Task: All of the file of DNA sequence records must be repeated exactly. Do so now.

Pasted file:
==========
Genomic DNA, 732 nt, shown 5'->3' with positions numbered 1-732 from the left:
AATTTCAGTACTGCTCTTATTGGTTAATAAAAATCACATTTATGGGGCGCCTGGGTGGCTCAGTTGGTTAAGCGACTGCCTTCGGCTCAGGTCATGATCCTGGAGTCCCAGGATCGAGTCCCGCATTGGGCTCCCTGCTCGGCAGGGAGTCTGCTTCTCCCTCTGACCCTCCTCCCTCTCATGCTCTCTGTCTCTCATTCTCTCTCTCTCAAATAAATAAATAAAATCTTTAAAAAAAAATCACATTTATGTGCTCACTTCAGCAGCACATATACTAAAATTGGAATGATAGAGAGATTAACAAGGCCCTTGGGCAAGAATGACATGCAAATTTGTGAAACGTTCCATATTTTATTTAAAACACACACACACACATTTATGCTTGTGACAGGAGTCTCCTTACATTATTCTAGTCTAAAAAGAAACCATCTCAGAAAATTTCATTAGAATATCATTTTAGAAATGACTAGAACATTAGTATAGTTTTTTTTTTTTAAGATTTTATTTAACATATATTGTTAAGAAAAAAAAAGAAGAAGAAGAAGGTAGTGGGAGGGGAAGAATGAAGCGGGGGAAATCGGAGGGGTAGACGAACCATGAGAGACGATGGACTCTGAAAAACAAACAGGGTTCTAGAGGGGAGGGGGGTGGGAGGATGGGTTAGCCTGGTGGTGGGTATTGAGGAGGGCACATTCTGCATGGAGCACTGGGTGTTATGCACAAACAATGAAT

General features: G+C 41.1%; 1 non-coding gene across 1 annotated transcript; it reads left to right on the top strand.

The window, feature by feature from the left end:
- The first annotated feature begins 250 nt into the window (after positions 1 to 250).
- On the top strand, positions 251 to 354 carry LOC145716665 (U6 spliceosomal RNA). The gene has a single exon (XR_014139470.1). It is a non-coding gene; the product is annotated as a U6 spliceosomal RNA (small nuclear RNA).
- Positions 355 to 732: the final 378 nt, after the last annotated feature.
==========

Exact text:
Genomic DNA, 732 nt, shown 5'->3' with positions numbered 1-732 from the left:
AATTTCAGTACTGCTCTTATTGGTTAATAAAAATCACATTTATGGGGCGCCTGGGTGGCTCAGTTGGTTAAGCGACTGCCTTCGGCTCAGGTCATGATCCTGGAGTCCCAGGATCGAGTCCCGCATTGGGCTCCCTGCTCGGCAGGGAGTCTGCTTCTCCCTCTGACCCTCCTCCCTCTCATGCTCTCTGTCTCTCATTCTCTCTCTCTCAAATAAATAAATAAAATCTTTAAAAAAAAATCACATTTATGTGCTCACTTCAGCAGCACATATACTAAAATTGGAATGATAGAGAGATTAACAAGGCCCTTGGGCAAGAATGACATGCAAATTTGTGAAACGTTCCATATTTTATTTAAAACACACACACACACATTTATGCTTGTGACAGGAGTCTCCTTACATTATTCTAGTCTAAAAAGAAACCATCTCAGAAAATTTCATTAGAATATCATTTTAGAAATGACTAGAACATTAGTATAGTTTTTTTTTTTTAAGATTTTATTTAACATATATTGTTAAGAAAAAAAAAGAAGAAGAAGAAGGTAGTGGGAGGGGAAGAATGAAGCGGGGGAAATCGGAGGGGTAGACGAACCATGAGAGACGATGGACTCTGAAAAACAAACAGGGTTCTAGAGGGGAGGGGGGTGGGAGGATGGGTTAGCCTGGTGGTGGGTATTGAGGAGGGCACATTCTGCATGGAGCACTGGGTGTTATGCACAAACAATGAAT

General features: G+C 41.1%; 1 non-coding gene across 1 annotated transcript; it reads left to right on the top strand.

The window, feature by feature from the left end:
- The first annotated feature begins 250 nt into the window (after positions 1 to 250).
- On the top strand, positions 251 to 354 carry LOC145716665 (U6 spliceosomal RNA). The gene has a single exon (XR_014139470.1). It is a non-coding gene; the product is annotated as a U6 spliceosomal RNA (small nuclear RNA).
- Positions 355 to 732: the final 378 nt, after the last annotated feature.